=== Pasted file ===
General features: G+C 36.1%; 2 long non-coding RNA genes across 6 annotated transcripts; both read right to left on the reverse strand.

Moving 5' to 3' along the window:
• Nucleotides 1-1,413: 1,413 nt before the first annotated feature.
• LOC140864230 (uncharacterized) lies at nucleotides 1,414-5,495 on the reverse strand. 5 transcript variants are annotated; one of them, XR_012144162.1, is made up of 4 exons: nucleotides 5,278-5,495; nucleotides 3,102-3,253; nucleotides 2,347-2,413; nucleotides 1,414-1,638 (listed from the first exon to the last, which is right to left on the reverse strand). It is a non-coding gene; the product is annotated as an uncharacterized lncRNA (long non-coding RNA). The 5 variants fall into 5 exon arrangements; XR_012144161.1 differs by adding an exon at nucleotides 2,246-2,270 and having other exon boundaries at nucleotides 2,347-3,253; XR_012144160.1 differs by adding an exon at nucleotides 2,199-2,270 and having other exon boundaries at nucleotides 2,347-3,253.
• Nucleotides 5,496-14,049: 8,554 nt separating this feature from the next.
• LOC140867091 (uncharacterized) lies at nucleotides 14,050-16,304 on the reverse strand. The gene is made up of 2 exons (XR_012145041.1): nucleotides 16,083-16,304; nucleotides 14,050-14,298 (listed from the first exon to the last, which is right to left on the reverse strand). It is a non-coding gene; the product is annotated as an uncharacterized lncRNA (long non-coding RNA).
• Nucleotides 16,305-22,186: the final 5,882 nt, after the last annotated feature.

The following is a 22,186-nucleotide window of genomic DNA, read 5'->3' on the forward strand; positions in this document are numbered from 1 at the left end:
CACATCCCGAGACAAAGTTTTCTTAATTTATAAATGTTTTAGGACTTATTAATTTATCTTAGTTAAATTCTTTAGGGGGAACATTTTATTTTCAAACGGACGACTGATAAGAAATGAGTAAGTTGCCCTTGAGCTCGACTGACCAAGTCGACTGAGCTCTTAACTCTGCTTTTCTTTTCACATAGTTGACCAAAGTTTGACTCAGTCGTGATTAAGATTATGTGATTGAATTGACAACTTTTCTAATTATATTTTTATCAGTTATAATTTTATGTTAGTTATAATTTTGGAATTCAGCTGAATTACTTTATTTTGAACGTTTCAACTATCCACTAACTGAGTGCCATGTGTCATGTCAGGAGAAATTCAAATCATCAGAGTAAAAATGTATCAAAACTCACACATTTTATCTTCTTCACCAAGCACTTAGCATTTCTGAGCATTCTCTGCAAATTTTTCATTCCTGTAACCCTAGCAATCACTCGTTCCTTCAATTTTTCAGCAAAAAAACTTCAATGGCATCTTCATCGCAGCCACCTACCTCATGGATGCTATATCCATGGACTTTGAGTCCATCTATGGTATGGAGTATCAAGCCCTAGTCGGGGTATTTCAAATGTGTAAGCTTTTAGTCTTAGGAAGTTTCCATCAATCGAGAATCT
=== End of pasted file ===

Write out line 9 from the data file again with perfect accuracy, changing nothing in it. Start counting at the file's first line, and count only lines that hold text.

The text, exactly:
CACATCCCGAGACAAAGTTTTCTTAATTTATAAATGTTTTAGGACTTATTAATTTATCTTAGTTAAATTCTTTAGGGGGAACATTTTATTTTCAAACGGACGACTGATAAGAAATGAGTAAGTTGCCCTTGAGCTCGACTGACCAAGTCGACTGAGCTCTTAACTCTGCTTTTCTTTTCACATAGTTGACCAAAGTTTGACTCAGTCGTGATTAAGATTATGTGATTGAATTGACAACTTTTCTAATTATATTTTTATCAGTTATAATTTTATGTTAGTTATAATTTTGGAATTCAGCTGAATTACTTTATTTTGAACGTTTCAACTATCCACTAACTGAGTGCCATGTGTCATGTCAGGAGAAATTCAAATCATCAGAGTAAAAATGTATCAAAACTCACACATTTTATCTTCTTCACCAAGCACTTAGCATTTCTGAGCATTCTCTGCAAATTTTTCATTCCTGTAACCCTAGCAATCACTCGTTCCTTCAATTTTTCAGCAAAAAAACTTCAATGGCATCTTCATCGCAGCCACCTACCTCATGGATGCTATATCCATGGACTTTGAGTCCATCTATGGTATGGAGTATCAAGCCCTAGTCGGGGTATTTCAAATGTGTAAGCTTTTAGTCTTAGGAAGTTTCCATCAATCGAGAATCT